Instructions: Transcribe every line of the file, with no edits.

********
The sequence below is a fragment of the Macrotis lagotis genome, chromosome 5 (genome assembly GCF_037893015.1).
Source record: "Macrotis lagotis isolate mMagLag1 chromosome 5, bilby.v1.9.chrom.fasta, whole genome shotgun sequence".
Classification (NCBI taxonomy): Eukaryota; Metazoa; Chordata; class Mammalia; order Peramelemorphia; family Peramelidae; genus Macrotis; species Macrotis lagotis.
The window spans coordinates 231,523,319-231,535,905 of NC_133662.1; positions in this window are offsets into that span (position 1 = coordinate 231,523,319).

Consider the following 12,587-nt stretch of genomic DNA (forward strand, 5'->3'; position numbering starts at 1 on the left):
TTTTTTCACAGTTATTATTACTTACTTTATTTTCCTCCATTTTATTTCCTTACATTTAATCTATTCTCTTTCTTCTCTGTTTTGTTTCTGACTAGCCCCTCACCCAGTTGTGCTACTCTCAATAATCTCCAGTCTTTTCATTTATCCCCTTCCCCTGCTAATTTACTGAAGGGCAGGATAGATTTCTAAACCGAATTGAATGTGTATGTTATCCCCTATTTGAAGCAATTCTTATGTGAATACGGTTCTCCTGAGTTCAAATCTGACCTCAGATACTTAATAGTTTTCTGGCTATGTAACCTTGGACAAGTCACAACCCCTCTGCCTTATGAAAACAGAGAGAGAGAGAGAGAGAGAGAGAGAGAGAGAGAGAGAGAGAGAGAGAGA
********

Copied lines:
The sequence below is a fragment of the Macrotis lagotis genome, chromosome 5 (genome assembly GCF_037893015.1).
Source record: "Macrotis lagotis isolate mMagLag1 chromosome 5, bilby.v1.9.chrom.fasta, whole genome shotgun sequence".
Classification (NCBI taxonomy): Eukaryota; Metazoa; Chordata; class Mammalia; order Peramelemorphia; family Peramelidae; genus Macrotis; species Macrotis lagotis.
The window spans coordinates 231,523,319-231,535,905 of NC_133662.1; positions in this window are offsets into that span (position 1 = coordinate 231,523,319).

Consider the following 12,587-nt stretch of genomic DNA (forward strand, 5'->3'; position numbering starts at 1 on the left):
TTTTTTCACAGTTATTATTACTTACTTTATTTTCCTCCATTTTATTTCCTTACATTTAATCTATTCTCTTTCTTCTCTGTTTTGTTTCTGACTAGCCCCTCACCCAGTTGTGCTACTCTCAATAATCTCCAGTCTTTTCATTTATCCCCTTCCCCTGCTAATTTACTGAAGGGCAGGATAGATTTCTAAACCGAATTGAATGTGTATGTTATCCCCTATTTGAAGCAATTCTTATGTGAATACGGTTCTCCTGAGTTCAAATCTGACCTCAGATACTTAATAGTTTTCTGGCTATGTAACCTTGGACAAGTCACAACCCCTCTGCCTTATGAAAACAGAGAGAGAGAGAGAGAGAGAGAGAGAGAGAGAGAGAGAGAGAGAGAGAGA